Suppose that $A$ is a $m\times n$ matrix with rank $r$, and we observe the matrix $\hat A = A + E$. Let $\hat A_r$ be the $r$-SVD of $\hat A$. That is, if $A=U\Sigma V^\top$ is the singular value decomposition of $A$, then $\hat A_r = U\Sigma_r V^\top$, where $\Sigma_r$ keeps only the top $r$ entries.

What is the best possible bound for $||A-\hat A_r||_F$ in terms of $||E||$?

My guess is that there is a bound of the form $||A-\hat A_r||_F\le C\sqrt r||E||$ (and this is what I am hoping for for my application), as this says that doing a SVD can "denoise" a noisy observation of a low-rank matrix---compare with the error in $\hat A$, which is only bounded as $||\hat A - A||_F\le \sqrt{\min\{m,n\}}||E||$). I would also be OK with a high-probability bound when E is a random matrix satisfying some general conditions (that are less restrictive than e.g., having iid entries).

I feel this is a standard result but I am having trouble finding bounds for $||A-\hat A_r||_F$ in the literature. Wedin's Theorem give bounds for the perturbation to the singular values and singular vectors, but this is not what I am interested in. Naive application of Wedin's Theorem gives a factor of $\frac{1}{\sigma_r}$, where $\sigma_1\ge \sigma_2\ge \cdots$ are the singular values of A.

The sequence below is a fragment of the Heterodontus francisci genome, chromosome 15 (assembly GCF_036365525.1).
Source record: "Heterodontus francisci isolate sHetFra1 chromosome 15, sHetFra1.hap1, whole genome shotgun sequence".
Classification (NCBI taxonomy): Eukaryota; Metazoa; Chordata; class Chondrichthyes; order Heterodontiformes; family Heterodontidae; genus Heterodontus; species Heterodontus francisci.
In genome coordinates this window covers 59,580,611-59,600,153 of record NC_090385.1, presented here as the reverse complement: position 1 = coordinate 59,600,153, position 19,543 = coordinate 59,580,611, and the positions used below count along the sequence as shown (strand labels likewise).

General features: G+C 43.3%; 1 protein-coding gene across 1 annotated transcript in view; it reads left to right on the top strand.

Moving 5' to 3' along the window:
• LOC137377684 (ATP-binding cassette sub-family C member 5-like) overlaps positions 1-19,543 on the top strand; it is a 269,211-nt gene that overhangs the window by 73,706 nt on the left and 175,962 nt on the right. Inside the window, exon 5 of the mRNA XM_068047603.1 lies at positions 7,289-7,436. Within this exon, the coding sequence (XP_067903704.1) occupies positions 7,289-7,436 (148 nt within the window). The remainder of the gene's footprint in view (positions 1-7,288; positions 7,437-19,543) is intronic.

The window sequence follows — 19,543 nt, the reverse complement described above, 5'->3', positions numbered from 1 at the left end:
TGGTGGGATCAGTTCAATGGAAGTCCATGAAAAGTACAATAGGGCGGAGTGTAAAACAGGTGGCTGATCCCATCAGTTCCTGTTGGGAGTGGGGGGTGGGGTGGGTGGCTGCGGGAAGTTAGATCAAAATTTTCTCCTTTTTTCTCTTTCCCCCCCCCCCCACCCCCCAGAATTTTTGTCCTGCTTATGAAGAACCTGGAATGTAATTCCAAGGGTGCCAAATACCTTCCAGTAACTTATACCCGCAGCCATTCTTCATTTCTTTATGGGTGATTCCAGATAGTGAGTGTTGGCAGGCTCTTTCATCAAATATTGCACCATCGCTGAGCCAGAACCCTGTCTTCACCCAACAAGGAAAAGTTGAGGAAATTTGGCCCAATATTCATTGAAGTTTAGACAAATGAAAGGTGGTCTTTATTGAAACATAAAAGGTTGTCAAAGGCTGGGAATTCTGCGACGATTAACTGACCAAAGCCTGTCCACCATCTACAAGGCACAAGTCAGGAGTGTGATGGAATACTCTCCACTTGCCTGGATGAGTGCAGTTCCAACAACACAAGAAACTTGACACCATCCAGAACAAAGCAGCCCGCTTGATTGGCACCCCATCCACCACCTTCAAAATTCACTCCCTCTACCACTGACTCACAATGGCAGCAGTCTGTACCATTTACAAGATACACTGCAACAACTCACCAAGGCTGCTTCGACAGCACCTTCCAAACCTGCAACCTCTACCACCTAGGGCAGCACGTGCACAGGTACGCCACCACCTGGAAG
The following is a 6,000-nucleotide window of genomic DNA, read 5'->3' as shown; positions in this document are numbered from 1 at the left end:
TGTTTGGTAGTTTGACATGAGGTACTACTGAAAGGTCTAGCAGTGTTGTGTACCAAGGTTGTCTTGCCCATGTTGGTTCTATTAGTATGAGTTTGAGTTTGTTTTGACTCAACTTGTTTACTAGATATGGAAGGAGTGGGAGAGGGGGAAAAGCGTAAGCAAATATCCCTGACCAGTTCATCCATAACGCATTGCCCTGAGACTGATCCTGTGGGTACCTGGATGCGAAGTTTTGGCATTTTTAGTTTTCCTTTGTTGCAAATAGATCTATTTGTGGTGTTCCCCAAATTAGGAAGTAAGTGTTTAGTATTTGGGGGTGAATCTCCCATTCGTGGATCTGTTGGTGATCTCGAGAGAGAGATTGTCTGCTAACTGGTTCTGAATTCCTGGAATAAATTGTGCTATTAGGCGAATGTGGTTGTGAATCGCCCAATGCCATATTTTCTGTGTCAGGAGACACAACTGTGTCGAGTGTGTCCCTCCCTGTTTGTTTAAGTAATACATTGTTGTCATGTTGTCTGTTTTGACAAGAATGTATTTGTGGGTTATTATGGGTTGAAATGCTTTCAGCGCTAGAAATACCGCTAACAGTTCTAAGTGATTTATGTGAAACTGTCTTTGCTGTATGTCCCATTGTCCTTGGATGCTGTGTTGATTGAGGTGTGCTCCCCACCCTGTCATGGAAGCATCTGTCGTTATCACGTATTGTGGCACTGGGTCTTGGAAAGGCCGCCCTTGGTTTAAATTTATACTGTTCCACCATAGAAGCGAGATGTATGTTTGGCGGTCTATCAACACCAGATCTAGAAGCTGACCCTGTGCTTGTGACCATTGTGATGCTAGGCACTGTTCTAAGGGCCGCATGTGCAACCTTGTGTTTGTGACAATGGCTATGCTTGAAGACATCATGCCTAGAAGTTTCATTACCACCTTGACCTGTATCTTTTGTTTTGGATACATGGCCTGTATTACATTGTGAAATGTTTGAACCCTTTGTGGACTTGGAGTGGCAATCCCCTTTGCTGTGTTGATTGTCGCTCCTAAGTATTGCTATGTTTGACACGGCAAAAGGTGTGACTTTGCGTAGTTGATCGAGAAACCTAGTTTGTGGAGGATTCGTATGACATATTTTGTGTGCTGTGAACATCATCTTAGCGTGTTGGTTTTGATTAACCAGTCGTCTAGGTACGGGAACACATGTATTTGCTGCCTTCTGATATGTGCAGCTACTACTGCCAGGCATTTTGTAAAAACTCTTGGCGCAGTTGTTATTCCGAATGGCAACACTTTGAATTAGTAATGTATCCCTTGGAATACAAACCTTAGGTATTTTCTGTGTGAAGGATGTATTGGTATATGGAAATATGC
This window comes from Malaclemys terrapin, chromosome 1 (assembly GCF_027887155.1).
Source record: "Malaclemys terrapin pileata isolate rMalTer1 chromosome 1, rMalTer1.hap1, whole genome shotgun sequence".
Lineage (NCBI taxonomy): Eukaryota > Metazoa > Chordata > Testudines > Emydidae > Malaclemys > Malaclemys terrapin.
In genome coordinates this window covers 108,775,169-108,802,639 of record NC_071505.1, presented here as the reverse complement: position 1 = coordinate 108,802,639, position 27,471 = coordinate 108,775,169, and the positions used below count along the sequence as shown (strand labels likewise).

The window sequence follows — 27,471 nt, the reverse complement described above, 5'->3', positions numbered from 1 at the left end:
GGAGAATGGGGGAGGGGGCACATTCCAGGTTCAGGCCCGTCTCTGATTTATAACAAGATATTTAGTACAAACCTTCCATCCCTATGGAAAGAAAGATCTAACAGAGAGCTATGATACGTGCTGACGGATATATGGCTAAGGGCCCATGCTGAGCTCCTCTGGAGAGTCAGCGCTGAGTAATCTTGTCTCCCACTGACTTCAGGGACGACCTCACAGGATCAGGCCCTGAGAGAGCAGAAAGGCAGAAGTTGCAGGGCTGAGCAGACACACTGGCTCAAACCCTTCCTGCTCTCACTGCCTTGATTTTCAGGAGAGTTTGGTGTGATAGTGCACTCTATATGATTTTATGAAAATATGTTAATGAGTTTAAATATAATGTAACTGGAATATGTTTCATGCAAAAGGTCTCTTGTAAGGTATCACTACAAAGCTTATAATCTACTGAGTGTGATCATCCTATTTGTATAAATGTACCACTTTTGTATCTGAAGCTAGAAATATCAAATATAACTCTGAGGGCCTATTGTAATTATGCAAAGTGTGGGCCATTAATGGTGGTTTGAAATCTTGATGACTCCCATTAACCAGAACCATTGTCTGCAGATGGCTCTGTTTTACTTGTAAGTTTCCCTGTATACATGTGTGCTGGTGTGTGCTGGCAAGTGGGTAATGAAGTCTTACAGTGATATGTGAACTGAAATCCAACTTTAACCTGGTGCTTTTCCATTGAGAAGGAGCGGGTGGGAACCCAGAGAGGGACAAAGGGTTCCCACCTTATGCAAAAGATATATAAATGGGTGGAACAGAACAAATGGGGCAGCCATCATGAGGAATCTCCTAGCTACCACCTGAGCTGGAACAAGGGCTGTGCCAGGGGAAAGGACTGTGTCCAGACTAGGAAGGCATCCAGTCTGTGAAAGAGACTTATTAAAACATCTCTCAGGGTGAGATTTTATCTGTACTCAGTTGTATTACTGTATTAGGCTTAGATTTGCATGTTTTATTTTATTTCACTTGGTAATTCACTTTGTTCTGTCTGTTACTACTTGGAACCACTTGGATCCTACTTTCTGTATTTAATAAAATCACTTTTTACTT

In the case where $r=1$, the desired bound does follow from Wedin's Theorem. We can split into 2 cases: (I am not being careful about constants.)

- $||A||\le 4||E||$: Then $||\hat A||\le 5||E||$, so $||\hat A_1||\le ||\hat A||\le 5||E||$.
- $||A||> 4||E||$: Then we can apply Wedin's Theorem to get that the angle between the top singular vectors of $v$ and $\hat v$ is $\sin \angle (v,\hat v)\le \frac{||E||}{||A||-||E||}\le \frac 43 \frac{||E||}{||A||}$. Combined with Weyl's bound for the perturbation to the singular value $\sigma_1(\hat A)\in [||A||-||E||, ||A||+||E||]$, we can obtain a bound for $||A-\hat A_1||_F \le C||E||$. The $||A||$ in the denominator of Wedin's Theorem is canceled out by multiplication by the singular value $||A||$.

For general rank $r$, however, this is not so straightforward because the singular values can be different sizes.